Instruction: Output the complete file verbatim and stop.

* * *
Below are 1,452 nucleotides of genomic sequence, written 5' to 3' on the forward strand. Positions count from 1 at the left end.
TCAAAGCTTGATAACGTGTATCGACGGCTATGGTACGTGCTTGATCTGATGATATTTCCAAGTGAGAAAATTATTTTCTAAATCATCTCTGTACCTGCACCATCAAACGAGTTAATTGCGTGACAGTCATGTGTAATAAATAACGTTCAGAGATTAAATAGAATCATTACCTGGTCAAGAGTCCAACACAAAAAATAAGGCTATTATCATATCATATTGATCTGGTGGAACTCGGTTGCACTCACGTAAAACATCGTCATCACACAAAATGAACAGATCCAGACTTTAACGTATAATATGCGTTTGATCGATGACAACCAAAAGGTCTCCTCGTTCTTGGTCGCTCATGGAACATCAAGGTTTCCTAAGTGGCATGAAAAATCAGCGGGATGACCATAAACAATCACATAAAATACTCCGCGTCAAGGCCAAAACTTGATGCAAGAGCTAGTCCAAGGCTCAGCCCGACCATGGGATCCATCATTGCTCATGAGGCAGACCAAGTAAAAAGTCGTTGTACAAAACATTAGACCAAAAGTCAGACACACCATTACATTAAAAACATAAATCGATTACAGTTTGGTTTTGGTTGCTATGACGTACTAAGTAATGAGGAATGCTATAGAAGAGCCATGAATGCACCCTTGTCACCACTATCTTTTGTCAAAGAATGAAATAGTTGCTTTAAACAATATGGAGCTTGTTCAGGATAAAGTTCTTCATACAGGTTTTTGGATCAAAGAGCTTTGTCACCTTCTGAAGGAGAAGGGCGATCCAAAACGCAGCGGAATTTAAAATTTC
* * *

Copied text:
Below are 1,452 nucleotides of genomic sequence, written 5' to 3' on the forward strand. Positions count from 1 at the left end.
TCAAAGCTTGATAACGTGTATCGACGGCTATGGTACGTGCTTGATCTGATGATATTTCCAAGTGAGAAAATTATTTTCTAAATCATCTCTGTACCTGCACCATCAAACGAGTTAATTGCGTGACAGTCATGTGTAATAAATAACGTTCAGAGATTAAATAGAATCATTACCTGGTCAAGAGTCCAACACAAAAAATAAGGCTATTATCATATCATATTGATCTGGTGGAACTCGGTTGCACTCACGTAAAACATCGTCATCACACAAAATGAACAGATCCAGACTTTAACGTATAATATGCGTTTGATCGATGACAACCAAAAGGTCTCCTCGTTCTTGGTCGCTCATGGAACATCAAGGTTTCCTAAGTGGCATGAAAAATCAGCGGGATGACCATAAACAATCACATAAAATACTCCGCGTCAAGGCCAAAACTTGATGCAAGAGCTAGTCCAAGGCTCAGCCCGACCATGGGATCCATCATTGCTCATGAGGCAGACCAAGTAAAAAGTCGTTGTACAAAACATTAGACCAAAAGTCAGACACACCATTACATTAAAAACATAAATCGATTACAGTTTGGTTTTGGTTGCTATGACGTACTAAGTAATGAGGAATGCTATAGAAGAGCCATGAATGCACCCTTGTCACCACTATCTTTTGTCAAAGAATGAAATAGTTGCTTTAAACAATATGGAGCTTGTTCAGGATAAAGTTCTTCATACAGGTTTTTGGATCAAAGAGCTTTGTCACCTTCTGAAGGAGAAGGGCGATCCAAAACGCAGCGGAATTTAAAATTTC